The rabbit knew this too. It stared rather disdainfully at the cub for a few seconds. Then it stamped a hind foot and was off into the undergrowth. At this the young vixen ran forwards again…

…and started to hunt through the leaves (as though the rabbit had somehow hidden itself in them).

Far safer to play at catching something imaginary than to attempt the real thing!

Eventually she worked her way right round the tree I was leaning against, popping her head out of the far side.

For a moment we looked at eachother. I don’t think she really knew what I was, but she was downwind of me now. Catching my scent, she turned and made her way back the way she had come.

Off up the bank…

…into the safety of her Earth.

And that was the last I saw of her (for that day).

Suddenly I was alone again on the old path through the woods, listening to the Beech trees whispering, my body filled with that uniquely-rich gratitude that comes when nature shares her secrets with us.

Fantastic Foxes – Part 2

I sat for a while with my back propped against the mossy trunk of a large Beech tree. My heart was still thumping from watching the two cubs playing in the sun, when a movement to my left caught my eye.

This is what I saw.

Another cub, moving from left to right, almost in the centre of the picture. Isn’t it amazing how camouflaged they are, given their fur is such bright orange when you see them close-up?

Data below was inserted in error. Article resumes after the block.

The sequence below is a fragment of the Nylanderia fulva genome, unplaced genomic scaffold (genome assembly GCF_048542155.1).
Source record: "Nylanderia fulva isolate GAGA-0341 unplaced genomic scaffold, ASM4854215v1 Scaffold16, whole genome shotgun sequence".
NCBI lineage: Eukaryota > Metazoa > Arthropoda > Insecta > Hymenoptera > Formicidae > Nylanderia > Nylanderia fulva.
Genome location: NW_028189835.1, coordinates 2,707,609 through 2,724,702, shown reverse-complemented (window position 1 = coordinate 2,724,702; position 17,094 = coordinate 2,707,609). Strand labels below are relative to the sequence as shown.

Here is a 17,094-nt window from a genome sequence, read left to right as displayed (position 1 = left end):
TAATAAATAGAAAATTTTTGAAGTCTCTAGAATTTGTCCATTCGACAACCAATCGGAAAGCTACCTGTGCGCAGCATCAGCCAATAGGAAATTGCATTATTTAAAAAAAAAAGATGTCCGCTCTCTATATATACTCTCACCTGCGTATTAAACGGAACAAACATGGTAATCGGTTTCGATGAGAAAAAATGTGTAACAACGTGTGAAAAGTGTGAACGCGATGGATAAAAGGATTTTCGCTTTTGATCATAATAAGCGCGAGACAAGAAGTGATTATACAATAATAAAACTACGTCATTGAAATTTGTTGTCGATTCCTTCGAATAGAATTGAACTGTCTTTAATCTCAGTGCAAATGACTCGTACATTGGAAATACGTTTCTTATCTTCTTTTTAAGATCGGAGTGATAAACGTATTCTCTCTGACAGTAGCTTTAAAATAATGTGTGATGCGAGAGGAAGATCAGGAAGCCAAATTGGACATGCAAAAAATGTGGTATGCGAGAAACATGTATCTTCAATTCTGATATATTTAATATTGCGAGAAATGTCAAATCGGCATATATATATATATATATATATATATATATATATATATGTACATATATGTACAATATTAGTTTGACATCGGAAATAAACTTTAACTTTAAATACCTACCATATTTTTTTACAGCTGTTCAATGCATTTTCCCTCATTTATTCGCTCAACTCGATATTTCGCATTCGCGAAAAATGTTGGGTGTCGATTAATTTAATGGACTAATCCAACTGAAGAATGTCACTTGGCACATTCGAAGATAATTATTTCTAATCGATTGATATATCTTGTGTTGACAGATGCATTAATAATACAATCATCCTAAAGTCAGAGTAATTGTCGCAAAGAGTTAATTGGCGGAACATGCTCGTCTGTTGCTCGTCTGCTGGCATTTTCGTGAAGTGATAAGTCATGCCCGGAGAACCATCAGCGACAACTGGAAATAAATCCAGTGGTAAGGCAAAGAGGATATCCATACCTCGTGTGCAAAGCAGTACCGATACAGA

This one was even smaller than the others, a vixen cub. She made her way up one of the many runnels in the bank, paths made smooth by the passage of foxes and badgers over the years, but when she went into the Earth there was a scuffle and a yipping: the boys obviously did not want her to join them.

Seconds later she reappeared, made her way down the bank and found a sunny patch to sit in. If you look hard, you can see her right in the middle of this picture, in profile.

She soon curled up to have a sleep.

All I could see was one of her ears, sticking up the far side of a root.

I was downwind so I knew she could not scent me. Moving as slowly as I could, I shuffled towards her, using the palms of my hands to lift my weight off the ground whilst I inched forward.

Bit by bit I got closer…

And closer…

Until I was only a few feet away.

There was a big smile on my face as I watched this beautiful wild animal, fast asleep, entirely unaware of my presence.